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[tab title="Movie Review"]

The Internship - Movie Review

2 stars

The comedic duo of Vince Vaughn and Owen Wilson team up once again, only this time they turn in their R-rated Wedding Crashers shenanigans for a little teen-friendly romp through the Google campus in The Internship, a thoroughly predictable summer comedy that brings product placement to a whole new level.

Vaughn and Wilson are Billy and Nick respectively, a couple of cracker-jack analog wristwatch salesmen who find themselves jobless when their company goes bust, a victim of today’s digital world. Hoping to disprove their obsolescence, the smooth-talkers finagle their way into a coveted internship at Google, along with dozens of smarter, better-educated kid geniuses who’ve grown up in the digital age.

Of course, gaining entrance to the internship is only half the battle. They find themselves up against those tech-savvy whiz-kids - called nooglers - in a series of team building competitions that will determine which group gets hired as full-time Googlers - that’s what full-time Google employees are called.

In very short order, Nick and Billy are teamed up with the other unpicked outcasts to form a group that is both socially and technologically challenged but that also just happens to be rainbow perfect and culturally correct. There’s Korean mama’s boy Yo-Yo (Tobit Raphael), Indian naughty girl Neha (Tiya Sircar), and cynical techie Stuart (Dylan O’Brien).

As you can see coming from a mile away, the main thrust of the story comes from the generational divide that separates Billy and Nick from their twenty-something counterparts. What their younger teammates lack in social skills and life experience, the old geezers more than make up for, pulling from years of sales and people knowledge to bond the team into a lean, mean Noogling machine.

Nothing goes against formula in The Internship as the good guys win, the bad guys lose, and Wilson’s Nick gets the girl in the form of a workaholic Googler named Dana (Rose Byrne). There’s even the requisite drunken visit to a strip club with the morning after’s ill effects to make everyone realize that sometimes winning is not about finishing first, and that it’s never too late to change. In other words, we must dare to keep searching for what’s right for us. Google/search, get it?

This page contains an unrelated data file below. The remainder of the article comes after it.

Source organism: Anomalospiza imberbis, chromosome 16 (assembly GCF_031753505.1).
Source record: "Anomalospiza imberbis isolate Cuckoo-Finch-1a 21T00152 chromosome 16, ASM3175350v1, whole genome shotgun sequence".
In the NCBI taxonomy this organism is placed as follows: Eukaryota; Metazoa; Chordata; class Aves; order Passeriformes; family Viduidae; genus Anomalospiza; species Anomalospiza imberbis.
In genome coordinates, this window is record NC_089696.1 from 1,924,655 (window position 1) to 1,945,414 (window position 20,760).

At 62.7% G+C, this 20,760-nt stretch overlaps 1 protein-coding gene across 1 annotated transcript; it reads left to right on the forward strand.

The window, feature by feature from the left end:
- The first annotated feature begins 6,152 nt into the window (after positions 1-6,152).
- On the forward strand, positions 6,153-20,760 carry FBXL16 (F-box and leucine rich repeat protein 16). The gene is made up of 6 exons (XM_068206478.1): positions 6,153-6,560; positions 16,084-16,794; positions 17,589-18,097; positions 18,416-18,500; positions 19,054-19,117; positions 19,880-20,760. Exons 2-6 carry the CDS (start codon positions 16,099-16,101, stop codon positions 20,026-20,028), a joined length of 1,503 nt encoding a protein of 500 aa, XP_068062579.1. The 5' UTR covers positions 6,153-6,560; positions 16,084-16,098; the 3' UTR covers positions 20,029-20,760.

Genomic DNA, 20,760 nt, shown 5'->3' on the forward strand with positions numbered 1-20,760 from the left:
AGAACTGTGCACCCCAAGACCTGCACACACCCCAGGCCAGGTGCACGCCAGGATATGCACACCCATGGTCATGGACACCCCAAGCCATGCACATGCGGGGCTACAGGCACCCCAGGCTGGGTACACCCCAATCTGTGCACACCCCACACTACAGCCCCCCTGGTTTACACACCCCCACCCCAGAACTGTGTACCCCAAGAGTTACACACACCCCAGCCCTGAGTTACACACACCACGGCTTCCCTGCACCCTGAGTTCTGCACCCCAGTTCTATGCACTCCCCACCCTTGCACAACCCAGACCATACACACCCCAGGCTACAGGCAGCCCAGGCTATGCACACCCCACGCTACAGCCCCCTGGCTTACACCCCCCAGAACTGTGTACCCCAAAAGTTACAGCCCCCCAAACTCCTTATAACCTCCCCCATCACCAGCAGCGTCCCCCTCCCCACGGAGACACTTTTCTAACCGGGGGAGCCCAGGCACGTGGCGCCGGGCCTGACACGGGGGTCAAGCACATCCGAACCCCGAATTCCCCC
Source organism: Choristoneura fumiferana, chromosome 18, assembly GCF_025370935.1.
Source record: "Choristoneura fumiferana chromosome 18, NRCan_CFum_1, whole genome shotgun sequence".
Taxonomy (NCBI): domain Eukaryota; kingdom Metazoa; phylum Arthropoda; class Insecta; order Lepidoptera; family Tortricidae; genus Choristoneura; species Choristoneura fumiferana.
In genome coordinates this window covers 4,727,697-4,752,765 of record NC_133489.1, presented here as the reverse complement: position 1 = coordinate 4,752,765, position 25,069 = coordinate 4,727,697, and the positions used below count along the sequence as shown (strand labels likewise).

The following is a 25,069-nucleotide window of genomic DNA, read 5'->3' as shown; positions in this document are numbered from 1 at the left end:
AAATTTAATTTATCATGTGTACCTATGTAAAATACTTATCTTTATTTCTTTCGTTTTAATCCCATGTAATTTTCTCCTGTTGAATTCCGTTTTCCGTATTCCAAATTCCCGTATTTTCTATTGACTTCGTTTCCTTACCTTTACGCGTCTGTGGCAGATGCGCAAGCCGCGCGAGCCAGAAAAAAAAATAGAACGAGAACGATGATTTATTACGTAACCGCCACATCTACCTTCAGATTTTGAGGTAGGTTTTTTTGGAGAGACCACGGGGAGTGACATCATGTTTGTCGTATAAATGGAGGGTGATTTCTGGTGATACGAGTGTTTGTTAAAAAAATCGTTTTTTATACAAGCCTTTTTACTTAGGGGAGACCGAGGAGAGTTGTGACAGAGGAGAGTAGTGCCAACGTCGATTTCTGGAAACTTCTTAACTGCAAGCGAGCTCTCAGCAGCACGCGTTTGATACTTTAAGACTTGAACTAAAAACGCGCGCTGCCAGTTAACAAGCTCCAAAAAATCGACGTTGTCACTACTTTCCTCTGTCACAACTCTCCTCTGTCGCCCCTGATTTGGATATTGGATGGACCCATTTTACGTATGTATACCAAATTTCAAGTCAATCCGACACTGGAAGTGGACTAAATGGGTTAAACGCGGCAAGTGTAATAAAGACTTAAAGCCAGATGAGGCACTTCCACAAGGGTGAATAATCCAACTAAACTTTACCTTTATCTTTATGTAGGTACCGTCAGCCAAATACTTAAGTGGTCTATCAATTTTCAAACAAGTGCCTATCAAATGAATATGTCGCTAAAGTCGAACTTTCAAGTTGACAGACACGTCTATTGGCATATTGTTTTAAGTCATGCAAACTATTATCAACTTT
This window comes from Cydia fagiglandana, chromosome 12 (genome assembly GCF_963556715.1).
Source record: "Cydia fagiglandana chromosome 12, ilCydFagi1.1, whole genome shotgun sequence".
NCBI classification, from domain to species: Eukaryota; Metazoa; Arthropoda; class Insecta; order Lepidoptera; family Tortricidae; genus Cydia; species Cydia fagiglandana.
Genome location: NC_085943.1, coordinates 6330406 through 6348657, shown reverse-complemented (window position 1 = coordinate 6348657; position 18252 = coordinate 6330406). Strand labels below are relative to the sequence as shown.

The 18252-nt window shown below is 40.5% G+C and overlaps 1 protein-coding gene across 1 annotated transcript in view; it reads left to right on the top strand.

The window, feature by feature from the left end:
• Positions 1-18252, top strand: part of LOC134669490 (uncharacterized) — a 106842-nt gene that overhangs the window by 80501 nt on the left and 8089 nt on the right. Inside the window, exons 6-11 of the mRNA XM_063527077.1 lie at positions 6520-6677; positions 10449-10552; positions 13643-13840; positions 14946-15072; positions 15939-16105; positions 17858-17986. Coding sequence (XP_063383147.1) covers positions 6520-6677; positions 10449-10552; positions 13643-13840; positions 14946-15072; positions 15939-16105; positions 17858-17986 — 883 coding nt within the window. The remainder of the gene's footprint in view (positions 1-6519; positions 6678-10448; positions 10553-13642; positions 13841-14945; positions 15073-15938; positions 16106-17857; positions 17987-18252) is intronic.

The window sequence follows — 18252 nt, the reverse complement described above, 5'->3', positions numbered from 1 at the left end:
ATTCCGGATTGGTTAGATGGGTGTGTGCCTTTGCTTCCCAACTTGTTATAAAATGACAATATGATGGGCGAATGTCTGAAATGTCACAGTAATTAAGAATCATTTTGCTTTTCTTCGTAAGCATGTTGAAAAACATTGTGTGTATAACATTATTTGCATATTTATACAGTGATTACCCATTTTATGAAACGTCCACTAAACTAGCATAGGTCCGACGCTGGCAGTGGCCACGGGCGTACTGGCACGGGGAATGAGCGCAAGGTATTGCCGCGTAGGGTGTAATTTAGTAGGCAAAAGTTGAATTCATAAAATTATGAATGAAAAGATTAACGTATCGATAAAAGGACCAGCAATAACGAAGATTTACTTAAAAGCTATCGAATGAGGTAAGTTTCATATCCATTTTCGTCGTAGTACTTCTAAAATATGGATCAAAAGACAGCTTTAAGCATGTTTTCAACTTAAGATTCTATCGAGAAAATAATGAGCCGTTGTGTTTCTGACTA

There’s actually a much-welcomed bit of genuine heart and soul within the script Vaughn co-wrote with Jared Stern. That’s not to say however it’s enough to overcome the film’s shocking lack of humor. The human moments are just too few and far between and Wilson’s nuanced counter to Vaughn’s signature rat-a-tat, razor-sharp tongue are neutered by the film’s teen-friendly rating. These two clearly work better in an R-rated environment, so those expecting the second coming of the duo that rocked The Wedding Crashers will likely be disappointed. The Internship is simply not very funny.

Director Shawn Levy does succeed however in dropping us into the candy-colored, Wonka-like world of Google, which Fortune magazine declared this year’s best place to work. Lifting the curtain on Google’s wizardry - the Georgia Tech campus meticulously standing in for Google’s Mountain View campus - certainly provides viewers a rare glimpse into its dynamic trailblazing spirit. However, the nap pods, massage rooms, Dr. Seuss-ian bicycles, and Google’s full endorsement do nothing to erase the film’s overtly formulaic approach to filmmaking and its five-years-too-late relevance. There have already been worse comedies so far this year - we’re looking at you Identity Thief - but in the case of The Internship, that’s not a compliment.[/tab]

[tab title="Film Details"]

The Internship - Movie ReviewMPAA Rating: PG-13 for sexuality, some crude humor, partying and language.
119 mins.
: Shawn Levy
: Vince Vaughn, Jared Stern
Vince Vaughn, Owen Wilson; Rose Byrne; Max Minghella
: Comedy
The Internship
Memorable Movie Quote: "They have more life experience than the age of most of our interns."
Twentieth Century Fox Film Corporation
Official Site: http://www.theinternshipmovie.com/
Release Date: June 7, 2013
DVD/Blu-ray Release Date:
No details available,

Synopsis: Meet Billy (Vince Vaughn) and Nick (Owen Wilson), salesmen whose careers have been torpedoed by the digital world. Trying to prove they are not obsolete, they defy the odds by talking their way into a coveted internship at Google, along with a battalion of brilliant college students. The duo must now compete with a group of the nation’s most elite, tech-savvy geniuses to prove that necessity really is the mother of re-invention.[/tab]

[tab title="Blu-ray Review"]

No details available.[/tab]

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